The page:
Should they have divorced sooner?

Both say it was the right time “Even if we’d had a boatload of money it wouldn’t have changed anything,” he said. “Money doesn’t fix anyone.”

What did they do to start over?

She worked on herself and made friends with others who had divorced. “I always wanted something, but I never really knew what would make me happy,” she said. “I had to find contentment inside myself.”

It took getting sober for him to start over.

Is life better now?

Both say yes. They remain close friends and are in contact frequently. He still lives in Chicago and has a committed partner of nearly five years. She moved to Boca Raton, Fla., and is in a new relationship. Their children have done well professionally. As a group, they text often.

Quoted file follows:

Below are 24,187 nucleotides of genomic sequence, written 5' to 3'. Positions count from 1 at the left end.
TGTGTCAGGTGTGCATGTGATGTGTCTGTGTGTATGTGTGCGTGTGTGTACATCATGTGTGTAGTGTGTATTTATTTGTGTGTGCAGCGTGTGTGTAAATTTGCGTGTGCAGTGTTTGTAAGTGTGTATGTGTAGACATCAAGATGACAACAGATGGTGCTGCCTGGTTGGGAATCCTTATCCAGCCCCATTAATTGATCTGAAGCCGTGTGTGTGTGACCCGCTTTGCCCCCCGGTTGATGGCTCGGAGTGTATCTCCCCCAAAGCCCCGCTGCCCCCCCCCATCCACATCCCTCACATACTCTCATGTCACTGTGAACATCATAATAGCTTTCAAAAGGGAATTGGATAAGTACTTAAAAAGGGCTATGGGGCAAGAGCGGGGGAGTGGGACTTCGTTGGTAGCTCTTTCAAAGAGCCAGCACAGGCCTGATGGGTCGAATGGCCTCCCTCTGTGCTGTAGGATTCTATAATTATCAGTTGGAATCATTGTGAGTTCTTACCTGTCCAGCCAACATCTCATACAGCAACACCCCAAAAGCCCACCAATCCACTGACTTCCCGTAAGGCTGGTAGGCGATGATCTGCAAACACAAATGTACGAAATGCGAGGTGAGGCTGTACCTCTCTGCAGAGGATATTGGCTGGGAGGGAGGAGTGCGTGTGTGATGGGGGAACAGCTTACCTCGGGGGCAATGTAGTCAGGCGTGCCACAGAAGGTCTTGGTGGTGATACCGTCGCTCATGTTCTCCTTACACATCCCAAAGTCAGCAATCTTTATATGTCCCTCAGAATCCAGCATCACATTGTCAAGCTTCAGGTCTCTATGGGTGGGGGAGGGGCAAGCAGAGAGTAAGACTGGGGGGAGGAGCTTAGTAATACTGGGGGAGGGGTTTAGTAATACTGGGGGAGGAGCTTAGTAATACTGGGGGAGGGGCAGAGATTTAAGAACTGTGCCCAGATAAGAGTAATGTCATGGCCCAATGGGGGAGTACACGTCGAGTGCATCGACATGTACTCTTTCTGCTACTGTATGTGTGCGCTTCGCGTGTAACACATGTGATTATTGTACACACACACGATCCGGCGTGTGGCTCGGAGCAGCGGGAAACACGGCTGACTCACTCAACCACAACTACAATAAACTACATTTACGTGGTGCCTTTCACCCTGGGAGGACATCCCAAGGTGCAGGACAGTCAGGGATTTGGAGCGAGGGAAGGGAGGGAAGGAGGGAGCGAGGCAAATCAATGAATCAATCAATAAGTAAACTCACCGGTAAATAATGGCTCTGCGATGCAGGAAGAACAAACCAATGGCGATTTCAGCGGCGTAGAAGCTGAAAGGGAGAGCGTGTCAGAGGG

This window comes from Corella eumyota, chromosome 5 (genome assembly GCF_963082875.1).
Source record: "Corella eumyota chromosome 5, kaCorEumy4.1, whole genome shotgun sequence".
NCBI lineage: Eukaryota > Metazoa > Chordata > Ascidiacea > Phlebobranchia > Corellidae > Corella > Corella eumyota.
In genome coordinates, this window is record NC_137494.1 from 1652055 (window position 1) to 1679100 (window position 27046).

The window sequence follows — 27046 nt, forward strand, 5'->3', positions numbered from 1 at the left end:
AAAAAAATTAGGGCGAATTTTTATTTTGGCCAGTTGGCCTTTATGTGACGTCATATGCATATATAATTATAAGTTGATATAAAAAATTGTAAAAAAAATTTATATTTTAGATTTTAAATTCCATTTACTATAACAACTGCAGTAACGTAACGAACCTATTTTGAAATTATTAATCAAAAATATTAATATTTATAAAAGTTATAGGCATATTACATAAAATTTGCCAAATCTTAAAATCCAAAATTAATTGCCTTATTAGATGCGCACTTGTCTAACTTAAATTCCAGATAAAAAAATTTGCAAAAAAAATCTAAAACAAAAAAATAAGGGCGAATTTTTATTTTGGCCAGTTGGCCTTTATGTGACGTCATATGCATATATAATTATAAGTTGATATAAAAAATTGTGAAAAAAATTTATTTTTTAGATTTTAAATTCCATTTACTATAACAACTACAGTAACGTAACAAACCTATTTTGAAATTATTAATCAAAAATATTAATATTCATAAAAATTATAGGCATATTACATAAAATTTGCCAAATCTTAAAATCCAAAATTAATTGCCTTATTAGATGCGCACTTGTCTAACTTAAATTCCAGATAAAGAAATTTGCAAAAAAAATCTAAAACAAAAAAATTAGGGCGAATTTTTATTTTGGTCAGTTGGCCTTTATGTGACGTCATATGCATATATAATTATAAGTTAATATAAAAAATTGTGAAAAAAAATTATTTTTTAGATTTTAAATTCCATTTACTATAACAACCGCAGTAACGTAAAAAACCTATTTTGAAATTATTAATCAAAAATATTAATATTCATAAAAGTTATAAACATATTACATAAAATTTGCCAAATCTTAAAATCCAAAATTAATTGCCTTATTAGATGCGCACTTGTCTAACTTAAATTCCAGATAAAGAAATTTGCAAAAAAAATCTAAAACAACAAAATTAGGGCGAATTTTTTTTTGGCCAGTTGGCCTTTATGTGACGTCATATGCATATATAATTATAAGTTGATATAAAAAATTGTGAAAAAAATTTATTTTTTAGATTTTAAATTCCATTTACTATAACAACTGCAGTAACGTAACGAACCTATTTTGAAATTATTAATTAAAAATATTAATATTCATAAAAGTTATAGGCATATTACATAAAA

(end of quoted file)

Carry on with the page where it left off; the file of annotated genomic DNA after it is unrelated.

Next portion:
Would they have done anything differently?

“If I had been wiser I would have addressed our problems earlier and maybe gone to therapy before we married,” she said.

“You are where you are, 20 years ago that’s where I was and what I was capable of at the time,” he said.

What advice would they offer?

Find out what is important to each of you before you marry, she said, and work on yourself as well as the relationship.

“If material things matter to you, be ready to work hard and be patient,” he said. “In hindsight it would have been great to live within our means and figure out who we were trying to impress.”